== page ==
Queer Places:
Claudiusstraße 3, 10557 Berlin, Germany

Eva Herrmann (February 8, 1901 in Munich - September 7, 1978 in Santa Barbara) was a german-American painter, illustrator and cartoonist. She has been romantically linked to Mercedes de Acosta and Maria Nys.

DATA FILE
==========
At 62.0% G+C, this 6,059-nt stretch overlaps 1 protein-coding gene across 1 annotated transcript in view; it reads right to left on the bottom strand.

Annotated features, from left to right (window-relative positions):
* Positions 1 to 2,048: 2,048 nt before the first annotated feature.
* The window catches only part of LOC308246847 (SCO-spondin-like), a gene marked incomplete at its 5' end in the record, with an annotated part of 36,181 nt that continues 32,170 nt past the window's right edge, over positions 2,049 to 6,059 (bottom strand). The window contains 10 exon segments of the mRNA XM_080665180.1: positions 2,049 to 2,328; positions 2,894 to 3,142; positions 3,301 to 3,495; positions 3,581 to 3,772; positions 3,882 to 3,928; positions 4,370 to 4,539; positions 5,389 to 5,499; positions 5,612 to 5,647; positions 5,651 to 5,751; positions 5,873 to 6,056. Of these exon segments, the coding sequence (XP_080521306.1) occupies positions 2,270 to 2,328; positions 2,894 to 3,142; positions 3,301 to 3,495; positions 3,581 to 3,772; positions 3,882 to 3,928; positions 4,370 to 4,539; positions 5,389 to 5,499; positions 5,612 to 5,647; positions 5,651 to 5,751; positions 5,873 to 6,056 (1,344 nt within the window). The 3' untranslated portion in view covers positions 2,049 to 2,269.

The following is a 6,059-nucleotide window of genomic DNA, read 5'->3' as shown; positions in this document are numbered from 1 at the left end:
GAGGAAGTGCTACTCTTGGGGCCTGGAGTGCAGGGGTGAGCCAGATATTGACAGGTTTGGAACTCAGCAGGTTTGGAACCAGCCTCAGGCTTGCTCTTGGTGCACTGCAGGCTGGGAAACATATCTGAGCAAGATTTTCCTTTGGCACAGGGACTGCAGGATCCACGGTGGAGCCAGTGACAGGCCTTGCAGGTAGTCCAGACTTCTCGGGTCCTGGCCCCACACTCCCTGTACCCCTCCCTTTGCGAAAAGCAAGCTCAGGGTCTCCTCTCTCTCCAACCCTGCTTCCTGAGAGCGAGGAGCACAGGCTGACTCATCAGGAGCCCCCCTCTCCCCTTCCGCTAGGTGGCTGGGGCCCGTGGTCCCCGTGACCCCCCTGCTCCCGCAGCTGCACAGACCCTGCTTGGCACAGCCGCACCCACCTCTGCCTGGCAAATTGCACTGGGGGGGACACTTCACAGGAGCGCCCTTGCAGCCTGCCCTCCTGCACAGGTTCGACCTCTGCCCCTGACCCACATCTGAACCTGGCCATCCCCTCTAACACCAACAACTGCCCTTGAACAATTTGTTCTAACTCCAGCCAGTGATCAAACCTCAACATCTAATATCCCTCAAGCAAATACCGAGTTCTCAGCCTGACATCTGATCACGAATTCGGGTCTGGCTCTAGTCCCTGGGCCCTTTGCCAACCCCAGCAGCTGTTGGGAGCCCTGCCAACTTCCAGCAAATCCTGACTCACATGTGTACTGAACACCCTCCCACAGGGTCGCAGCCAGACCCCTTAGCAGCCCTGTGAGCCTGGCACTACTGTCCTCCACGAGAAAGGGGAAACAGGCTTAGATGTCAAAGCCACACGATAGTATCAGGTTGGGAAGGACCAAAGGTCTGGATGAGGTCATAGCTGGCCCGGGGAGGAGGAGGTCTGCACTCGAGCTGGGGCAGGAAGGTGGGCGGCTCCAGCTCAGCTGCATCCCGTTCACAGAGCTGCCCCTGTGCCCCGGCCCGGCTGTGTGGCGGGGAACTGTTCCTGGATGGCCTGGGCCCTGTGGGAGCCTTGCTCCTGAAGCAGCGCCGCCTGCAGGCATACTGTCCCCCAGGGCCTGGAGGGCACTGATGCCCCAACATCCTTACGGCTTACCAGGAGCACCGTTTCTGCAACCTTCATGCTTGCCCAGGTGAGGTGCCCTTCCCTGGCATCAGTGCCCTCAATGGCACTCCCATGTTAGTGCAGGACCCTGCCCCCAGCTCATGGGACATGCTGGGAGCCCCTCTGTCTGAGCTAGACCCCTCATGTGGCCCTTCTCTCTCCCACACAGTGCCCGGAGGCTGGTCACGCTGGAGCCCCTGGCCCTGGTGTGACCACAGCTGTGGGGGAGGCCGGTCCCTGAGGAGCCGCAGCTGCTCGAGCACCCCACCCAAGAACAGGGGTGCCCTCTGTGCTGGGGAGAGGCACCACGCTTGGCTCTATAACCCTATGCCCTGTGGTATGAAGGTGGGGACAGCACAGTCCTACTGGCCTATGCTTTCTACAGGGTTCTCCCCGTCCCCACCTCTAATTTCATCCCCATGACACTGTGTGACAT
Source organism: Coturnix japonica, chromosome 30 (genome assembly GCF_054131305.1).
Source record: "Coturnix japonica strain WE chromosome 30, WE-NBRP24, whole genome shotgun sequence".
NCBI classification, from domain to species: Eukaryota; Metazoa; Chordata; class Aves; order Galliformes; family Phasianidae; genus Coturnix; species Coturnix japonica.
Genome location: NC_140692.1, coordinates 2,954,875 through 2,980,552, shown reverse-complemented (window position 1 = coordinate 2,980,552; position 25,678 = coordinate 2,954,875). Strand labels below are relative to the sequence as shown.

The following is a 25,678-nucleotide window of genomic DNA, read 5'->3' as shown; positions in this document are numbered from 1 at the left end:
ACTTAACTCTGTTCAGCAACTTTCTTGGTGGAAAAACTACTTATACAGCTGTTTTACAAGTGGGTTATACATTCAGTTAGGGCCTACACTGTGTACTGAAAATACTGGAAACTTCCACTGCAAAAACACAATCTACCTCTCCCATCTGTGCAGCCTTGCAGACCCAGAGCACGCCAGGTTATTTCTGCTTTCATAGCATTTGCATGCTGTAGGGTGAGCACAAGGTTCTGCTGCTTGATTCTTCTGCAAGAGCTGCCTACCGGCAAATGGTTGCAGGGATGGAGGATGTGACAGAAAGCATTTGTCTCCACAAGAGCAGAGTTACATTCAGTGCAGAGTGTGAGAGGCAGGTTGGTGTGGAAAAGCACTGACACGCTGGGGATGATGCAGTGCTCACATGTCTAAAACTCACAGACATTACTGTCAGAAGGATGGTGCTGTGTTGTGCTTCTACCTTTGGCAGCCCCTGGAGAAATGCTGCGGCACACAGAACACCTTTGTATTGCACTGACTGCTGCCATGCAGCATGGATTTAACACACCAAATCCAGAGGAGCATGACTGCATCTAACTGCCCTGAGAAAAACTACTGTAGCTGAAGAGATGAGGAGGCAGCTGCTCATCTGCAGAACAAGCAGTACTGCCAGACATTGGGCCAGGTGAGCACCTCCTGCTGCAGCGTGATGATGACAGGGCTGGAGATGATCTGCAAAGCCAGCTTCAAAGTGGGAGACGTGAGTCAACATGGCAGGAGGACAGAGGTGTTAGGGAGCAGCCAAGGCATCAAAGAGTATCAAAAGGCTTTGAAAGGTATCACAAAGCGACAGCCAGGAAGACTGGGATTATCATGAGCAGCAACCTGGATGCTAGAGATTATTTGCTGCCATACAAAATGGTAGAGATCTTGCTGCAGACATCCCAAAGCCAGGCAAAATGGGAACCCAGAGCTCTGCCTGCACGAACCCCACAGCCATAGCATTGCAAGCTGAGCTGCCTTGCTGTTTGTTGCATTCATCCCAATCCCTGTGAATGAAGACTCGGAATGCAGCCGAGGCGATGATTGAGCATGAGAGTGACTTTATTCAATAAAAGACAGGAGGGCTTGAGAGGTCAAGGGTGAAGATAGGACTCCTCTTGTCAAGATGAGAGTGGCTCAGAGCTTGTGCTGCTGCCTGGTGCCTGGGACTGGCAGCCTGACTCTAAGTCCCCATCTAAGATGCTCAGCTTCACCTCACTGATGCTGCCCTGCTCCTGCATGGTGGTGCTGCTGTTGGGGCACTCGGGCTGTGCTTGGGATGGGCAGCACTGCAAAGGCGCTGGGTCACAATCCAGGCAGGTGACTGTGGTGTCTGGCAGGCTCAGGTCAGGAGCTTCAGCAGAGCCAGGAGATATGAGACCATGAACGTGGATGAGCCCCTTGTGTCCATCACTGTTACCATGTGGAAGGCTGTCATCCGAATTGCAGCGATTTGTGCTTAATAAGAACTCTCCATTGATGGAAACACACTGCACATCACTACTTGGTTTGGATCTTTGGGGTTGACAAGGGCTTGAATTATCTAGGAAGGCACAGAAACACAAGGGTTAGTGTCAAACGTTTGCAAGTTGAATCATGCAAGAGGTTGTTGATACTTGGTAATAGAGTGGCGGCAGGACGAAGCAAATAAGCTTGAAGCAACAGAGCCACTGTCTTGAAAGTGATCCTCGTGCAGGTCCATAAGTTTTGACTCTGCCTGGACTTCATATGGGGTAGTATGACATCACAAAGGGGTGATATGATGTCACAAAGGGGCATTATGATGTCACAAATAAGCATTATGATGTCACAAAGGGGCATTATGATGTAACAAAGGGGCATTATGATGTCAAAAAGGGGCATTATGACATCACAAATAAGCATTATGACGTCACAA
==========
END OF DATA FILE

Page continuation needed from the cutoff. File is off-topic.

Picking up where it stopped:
Eva Herrmann was born as the daughter of a wealthy American painter and a German woman. Both parents were Jewish. Her mother Anna Schlesinger (1875-1944), perished in Auschwitz.[1] His father Frank S. Herrmann (1866-1942) studied at the Munich Academy of Fine Arts at the end of the 19th century. Eva's sister Thea married the Austrian painter Wilhelm Thöny. Already in her time in Munich she became a close friend of the siblings Erika Mann and Klaus Mann.. In 1919 she accompanied her father to the USA, lived in New York, but returned to Europe for more or less long stays. At the beginning of the 1920s she lived in Berlin and became the partner of Johannes R. Becher, with whom she lived in his studio in Claudiusstraße. She spent the summer of 1923 in Wittdün on the North Sea island of Amrumwith Becher. For a time she was the girlfriend of Ricki Hallgarten, also a childhood friend of Klaus and Erika Mann. In the USA, Eva Herrmann's stylistic and technical versatility in the mid-1920s made her a sought-after and busy portrait cartoonist. Her work has been printed by numerous newspapers and magazines. She continued to keep in touch with Klaus and Erika Mann, and the three celebrated Klaus' 21st birthday together in New York in 1927. The 28-year-old artist made her breakthrough with the 1929 book On Parade, which included a collection of portraits of well-known American writers. But she also portrayed other well-known artists, directors and scientists. "This woman's style is not comparable to any of her colleagues: it is narrative, occasionally playful, and almost youthful in appearance."[2] Between 1932 and 1939 Herrmann traveled through Europe, portraying the most famous faces of her time, among others Bertolt Brecht, George Bernard Shaw and Aldous Huxley, and immediately sent the works to their editorial offices in the USA. She spent a long time in Sanary-sur-Merin southern France, where the Mann family lived in exile. From this time also came her lifelong friendship with Sybille Bedford, who was in Sanary with her much older sister Maximiliane von Dincklage, who was also working there as the wife of the Nazi secret agent Hans Günther von Dincklage as a spy for the Nazi security service of the Reichsführer SS.[3] In 1935 Herrmann became the mistress of the writer Lion Feuchtwanger and traveled with him to Moscow. Feuchtwanger worked with his local exile publisher to get Herrmann to design his books. After her move to Santa Barbara, Eva Herrmann's house was the meeting place of the German exile elites, with none of the visitors leaving the house uncaricatured. The Mann family lived nearby, and Thomas Mann called her "the Gemme" because she reminded him of Theodor Fontane's "Mathilde Möhring", because of her profile.[4] And Klaus and Erika Mann wrote about her: "This tender and pretty young lady knows how to be colossally evil without becoming clumsy and sick."[5] With Golo Mann, she conducted a lively correspondence. About a dozen letters from Golo Mann were received from 1936-1977, but no counter-letters. The Feuchtwanger family found their first reception with her in 1940, after her flight from Europe. "She was a witness of exile. Hardly any German writer who found refuge in California escaped her pen. She has also buttoned up painters and musicians, actors and directors, philosophers and scientists, quite occasionally even politicians or trade union leaders [...]" [6] Throughout her life, Eva Herrmann became interested in astrology and believed in supernatural perceptions. In 1941 she attended a spiritualist session for the first time and dealt with parapsychological phenomena. As she was older, she turned to her spiritual interests. As a medium, she recorded dictations of deceased personalities, which she published from 1976 under the title Von drüben and in which a post-mortem afterword by Thomas Mann is printed. .

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